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Many poskim, understanding that intermarriage is becoming a fact of life, recognize that rejection will alienate and erase any possibility of interest in authentic conversion.Besides, in half the circumstances of intermarriage, the grandchildren will be Jewish and will benefit much more from the Torah influence and love of their family, rather than denunciation and estrangement.My concern is for the attitude and trends towards intermarriage in orthodoxy.It is not only the CEO of United Synagogue who sees intermarriage as a fact of life.For millennia, Jews didn’t have the luxury of asking why be Jewish.We had no other choice as our hostile host countries, through persecution and oppression, reminded us we were different.A few years ago, I was standing with a friend who had recently moved from South Africa when we met someone who shared in passing that his wife was not Jewish.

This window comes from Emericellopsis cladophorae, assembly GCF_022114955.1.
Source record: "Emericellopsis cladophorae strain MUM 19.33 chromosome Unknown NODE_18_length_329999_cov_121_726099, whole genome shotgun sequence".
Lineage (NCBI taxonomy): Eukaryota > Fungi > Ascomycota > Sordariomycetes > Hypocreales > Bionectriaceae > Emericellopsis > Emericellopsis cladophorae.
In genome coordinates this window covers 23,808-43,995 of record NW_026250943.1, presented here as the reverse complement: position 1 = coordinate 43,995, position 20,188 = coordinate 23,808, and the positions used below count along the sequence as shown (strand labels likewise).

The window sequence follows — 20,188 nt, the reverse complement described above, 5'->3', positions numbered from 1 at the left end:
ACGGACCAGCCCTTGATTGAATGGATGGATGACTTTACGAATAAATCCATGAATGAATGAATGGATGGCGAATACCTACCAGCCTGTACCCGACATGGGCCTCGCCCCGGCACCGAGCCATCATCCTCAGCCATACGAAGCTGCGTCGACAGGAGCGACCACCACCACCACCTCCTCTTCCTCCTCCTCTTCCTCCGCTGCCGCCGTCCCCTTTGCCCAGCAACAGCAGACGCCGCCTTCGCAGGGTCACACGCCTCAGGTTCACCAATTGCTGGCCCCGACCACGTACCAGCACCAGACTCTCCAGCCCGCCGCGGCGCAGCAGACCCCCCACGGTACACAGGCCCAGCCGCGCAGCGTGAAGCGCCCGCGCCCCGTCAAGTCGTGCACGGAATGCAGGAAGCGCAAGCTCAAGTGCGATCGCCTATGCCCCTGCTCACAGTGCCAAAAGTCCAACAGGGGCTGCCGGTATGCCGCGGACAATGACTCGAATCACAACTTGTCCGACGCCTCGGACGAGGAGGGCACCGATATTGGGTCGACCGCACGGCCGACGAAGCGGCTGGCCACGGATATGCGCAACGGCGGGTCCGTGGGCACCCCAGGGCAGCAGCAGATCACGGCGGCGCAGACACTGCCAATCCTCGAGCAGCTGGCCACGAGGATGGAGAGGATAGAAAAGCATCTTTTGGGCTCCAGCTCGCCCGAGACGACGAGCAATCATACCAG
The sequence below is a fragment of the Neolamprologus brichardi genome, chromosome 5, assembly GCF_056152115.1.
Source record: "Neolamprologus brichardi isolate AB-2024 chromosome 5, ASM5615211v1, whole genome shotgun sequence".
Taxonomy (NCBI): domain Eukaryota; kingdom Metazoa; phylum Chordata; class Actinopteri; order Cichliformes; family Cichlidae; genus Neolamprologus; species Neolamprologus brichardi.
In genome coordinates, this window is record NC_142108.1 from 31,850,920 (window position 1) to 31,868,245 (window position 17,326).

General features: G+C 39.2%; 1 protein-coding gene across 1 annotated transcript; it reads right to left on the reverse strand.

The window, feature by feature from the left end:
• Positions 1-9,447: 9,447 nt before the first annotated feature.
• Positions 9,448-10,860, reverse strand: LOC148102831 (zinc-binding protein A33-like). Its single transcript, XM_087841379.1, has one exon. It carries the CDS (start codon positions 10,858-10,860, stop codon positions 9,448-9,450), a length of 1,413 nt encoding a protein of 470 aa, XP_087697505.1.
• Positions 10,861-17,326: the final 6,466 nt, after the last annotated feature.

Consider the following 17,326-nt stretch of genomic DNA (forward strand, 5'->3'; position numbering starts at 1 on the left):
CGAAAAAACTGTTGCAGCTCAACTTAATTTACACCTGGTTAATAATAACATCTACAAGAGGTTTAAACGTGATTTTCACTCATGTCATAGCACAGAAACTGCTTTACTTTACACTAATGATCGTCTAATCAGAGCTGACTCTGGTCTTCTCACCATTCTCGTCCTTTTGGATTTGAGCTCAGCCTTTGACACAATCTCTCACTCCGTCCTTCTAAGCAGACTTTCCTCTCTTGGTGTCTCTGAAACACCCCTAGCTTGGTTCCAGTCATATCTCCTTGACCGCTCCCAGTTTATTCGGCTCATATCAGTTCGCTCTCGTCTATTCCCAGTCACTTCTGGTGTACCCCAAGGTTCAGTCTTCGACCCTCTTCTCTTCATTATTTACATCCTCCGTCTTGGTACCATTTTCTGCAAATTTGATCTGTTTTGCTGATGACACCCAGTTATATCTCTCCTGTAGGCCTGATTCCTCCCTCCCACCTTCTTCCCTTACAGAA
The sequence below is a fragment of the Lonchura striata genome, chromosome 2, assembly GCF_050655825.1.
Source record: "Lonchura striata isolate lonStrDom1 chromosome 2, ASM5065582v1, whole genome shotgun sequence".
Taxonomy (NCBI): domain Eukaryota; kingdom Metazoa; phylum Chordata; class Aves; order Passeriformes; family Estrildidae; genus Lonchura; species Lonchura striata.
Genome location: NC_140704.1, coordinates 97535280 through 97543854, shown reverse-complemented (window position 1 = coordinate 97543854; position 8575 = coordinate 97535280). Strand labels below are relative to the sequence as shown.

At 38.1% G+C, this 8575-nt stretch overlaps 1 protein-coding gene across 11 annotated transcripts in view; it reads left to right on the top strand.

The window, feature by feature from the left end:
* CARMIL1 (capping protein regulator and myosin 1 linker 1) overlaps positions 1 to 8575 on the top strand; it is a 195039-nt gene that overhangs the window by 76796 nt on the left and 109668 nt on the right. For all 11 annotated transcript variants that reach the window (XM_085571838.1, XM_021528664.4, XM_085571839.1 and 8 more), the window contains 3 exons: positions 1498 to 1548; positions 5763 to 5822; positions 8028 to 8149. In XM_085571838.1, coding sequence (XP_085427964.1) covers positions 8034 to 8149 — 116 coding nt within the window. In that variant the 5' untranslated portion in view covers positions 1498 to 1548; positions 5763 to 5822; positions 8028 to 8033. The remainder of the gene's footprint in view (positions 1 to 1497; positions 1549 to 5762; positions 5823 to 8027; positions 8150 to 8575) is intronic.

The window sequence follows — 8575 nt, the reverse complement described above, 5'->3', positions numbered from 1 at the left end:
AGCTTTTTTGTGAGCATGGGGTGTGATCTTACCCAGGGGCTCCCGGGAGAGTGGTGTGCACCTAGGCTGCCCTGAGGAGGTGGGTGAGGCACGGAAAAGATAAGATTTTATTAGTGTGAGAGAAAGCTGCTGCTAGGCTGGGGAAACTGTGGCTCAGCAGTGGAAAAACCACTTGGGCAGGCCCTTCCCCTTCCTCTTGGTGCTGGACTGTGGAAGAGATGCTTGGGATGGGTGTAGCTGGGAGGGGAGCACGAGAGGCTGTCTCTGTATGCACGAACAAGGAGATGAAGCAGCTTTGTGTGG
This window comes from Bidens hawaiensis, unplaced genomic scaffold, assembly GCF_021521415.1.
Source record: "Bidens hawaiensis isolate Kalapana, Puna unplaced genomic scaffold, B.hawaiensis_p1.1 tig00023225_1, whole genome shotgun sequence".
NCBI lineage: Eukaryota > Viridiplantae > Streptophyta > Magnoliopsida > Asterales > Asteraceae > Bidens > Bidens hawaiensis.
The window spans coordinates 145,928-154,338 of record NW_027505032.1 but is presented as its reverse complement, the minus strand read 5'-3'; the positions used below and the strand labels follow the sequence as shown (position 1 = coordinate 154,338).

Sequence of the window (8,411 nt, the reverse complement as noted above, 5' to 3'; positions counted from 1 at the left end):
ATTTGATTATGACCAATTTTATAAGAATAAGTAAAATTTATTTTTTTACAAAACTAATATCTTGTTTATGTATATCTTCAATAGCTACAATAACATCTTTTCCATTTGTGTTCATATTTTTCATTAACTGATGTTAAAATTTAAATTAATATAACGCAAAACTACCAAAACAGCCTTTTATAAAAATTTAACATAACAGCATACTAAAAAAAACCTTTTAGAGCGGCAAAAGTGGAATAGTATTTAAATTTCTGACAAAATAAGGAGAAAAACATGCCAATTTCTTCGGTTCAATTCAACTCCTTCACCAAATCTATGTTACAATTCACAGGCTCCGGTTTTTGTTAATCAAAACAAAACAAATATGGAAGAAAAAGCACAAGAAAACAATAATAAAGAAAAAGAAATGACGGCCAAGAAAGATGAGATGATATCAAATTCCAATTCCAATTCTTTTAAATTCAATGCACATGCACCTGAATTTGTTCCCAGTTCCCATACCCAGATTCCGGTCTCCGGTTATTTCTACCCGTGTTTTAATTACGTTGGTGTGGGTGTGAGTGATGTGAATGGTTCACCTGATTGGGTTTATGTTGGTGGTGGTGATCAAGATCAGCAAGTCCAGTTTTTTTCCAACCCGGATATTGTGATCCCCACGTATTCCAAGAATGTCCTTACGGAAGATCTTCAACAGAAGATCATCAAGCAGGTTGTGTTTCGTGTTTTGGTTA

A Jew in America can wake up one day, simply shed his or her Jewish identity, and society will welcome them with open arms, with no discrimination, and with no reminders of their roots and origins.It would be easy, I explained to the teenage boys, to argue that we owe it to our grandparents who suffered through the Holocaust and lost so much in the name of Judaism to remain Jewish.But, as Rabbi Korobkin demonstrated so importantly in a recent article, teenagers and millenials are not moved, convinced or inspired by what they perceive as clichéd answers.Trying to strike the delicate balance of communicating displeasure and terrible disappointment with their decision while maintaining love for them as a person is tremendously complicated and difficult to achieve.While for centuries the response of Torah Jews to intermarriage was to sit shiva, disassociate, and ostracize those who married outside the faith, today not only is there no rejection, but there is often too much tolerance towards the intermarried and even gestures of welcoming, in an effort to maintain a connection and an avenue of Jewish influence.

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